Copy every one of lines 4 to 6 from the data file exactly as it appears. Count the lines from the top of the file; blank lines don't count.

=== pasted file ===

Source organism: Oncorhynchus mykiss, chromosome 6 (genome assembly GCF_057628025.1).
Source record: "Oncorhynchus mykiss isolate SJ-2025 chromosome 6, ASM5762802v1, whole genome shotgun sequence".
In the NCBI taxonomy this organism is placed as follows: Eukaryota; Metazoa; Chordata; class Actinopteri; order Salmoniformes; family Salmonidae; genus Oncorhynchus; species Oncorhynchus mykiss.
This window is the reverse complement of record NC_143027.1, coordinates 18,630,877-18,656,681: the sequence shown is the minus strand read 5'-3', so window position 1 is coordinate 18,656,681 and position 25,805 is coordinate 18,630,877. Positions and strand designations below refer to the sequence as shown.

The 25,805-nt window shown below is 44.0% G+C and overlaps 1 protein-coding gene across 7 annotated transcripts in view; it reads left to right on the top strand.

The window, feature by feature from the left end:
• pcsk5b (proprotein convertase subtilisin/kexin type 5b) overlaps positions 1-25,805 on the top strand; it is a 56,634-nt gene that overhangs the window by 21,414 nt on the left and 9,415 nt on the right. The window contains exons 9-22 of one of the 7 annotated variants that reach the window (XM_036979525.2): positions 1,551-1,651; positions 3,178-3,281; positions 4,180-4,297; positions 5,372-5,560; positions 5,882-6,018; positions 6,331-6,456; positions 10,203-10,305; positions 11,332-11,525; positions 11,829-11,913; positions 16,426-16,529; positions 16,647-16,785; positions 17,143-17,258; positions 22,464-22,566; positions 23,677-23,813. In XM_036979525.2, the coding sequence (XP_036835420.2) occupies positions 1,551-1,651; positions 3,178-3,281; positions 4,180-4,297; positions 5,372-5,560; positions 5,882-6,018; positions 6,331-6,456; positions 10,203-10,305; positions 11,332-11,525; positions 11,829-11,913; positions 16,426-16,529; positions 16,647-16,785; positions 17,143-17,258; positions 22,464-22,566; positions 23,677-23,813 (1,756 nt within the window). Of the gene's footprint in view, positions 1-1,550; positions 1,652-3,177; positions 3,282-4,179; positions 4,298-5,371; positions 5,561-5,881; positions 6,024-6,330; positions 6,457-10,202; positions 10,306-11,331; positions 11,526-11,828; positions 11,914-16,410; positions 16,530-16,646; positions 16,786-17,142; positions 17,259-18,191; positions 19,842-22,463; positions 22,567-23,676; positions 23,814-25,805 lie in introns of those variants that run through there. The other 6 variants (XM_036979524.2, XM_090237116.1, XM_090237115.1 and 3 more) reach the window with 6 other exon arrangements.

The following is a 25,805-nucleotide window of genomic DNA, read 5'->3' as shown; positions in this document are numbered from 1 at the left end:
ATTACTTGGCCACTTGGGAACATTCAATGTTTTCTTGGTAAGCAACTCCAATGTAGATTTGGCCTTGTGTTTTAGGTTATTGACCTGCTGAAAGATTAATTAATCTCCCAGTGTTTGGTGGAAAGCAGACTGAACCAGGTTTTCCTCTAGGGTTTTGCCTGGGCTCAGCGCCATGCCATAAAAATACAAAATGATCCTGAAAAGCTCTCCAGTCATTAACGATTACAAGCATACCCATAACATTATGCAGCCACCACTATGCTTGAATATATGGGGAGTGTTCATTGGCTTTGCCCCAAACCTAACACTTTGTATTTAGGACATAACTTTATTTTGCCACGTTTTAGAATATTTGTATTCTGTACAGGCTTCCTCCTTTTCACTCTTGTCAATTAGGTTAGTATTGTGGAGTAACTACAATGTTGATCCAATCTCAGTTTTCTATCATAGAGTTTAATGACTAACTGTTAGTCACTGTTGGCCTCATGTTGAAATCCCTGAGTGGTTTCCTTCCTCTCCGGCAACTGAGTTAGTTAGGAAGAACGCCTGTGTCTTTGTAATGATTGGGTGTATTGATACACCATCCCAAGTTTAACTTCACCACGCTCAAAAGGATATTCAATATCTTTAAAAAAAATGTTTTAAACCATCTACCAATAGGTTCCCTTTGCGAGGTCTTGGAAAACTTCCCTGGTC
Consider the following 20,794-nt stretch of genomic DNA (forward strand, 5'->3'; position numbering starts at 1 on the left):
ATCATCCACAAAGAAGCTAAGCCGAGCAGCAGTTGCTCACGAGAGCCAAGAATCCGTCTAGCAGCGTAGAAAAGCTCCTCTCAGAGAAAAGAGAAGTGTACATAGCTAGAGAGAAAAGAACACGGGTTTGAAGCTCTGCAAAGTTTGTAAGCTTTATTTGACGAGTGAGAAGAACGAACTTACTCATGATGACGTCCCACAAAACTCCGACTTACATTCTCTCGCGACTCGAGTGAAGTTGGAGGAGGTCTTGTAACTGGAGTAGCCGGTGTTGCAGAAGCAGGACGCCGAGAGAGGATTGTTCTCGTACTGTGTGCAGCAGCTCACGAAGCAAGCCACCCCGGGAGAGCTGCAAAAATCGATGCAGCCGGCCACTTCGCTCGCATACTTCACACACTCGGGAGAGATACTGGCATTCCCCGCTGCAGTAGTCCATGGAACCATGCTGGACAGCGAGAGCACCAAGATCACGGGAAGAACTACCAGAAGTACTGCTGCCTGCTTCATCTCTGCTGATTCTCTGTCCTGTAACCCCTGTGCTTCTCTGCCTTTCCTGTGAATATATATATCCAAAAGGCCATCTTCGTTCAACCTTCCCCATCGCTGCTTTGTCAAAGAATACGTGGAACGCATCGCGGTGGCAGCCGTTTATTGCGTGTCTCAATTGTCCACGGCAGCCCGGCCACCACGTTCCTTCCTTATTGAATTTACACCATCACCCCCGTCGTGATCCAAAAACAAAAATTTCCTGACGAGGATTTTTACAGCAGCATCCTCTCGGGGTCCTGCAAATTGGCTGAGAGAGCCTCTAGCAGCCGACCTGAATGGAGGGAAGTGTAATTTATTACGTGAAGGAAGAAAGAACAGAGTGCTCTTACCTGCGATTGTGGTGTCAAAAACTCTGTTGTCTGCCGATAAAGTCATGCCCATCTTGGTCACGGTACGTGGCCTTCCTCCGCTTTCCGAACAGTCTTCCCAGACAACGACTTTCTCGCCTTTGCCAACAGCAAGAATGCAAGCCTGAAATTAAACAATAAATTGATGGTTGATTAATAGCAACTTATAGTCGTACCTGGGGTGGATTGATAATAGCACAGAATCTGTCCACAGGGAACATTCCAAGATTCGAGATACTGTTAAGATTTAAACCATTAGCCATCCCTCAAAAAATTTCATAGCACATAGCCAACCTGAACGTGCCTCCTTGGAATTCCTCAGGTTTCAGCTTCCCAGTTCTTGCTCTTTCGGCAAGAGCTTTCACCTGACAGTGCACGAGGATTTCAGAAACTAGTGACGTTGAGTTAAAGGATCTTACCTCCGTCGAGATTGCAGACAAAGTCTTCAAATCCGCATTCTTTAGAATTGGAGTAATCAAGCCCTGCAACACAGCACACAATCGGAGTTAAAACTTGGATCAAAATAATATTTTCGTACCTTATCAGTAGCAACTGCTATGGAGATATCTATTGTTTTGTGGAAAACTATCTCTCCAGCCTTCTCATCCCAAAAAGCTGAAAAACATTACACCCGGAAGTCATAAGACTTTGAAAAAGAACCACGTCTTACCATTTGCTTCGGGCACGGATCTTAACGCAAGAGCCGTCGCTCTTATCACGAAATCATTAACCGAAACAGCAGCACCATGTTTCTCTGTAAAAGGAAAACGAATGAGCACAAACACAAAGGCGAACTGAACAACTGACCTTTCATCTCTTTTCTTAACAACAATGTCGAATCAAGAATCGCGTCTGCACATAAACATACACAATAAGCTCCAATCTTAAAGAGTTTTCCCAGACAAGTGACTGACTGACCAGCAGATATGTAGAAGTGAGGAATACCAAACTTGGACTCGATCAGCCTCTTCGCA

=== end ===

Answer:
This window is the reverse complement of record NC_143027.1, coordinates 18,630,877-18,656,681: the sequence shown is the minus strand read 5'-3', so window position 1 is coordinate 18,656,681 and position 25,805 is coordinate 18,630,877. Positions and strand designations below refer to the sequence as shown.

The 25,805-nt window shown below is 44.0% G+C and overlaps 1 protein-coding gene across 7 annotated transcripts in view; it reads left to right on the top strand.

The window, feature by feature from the left end: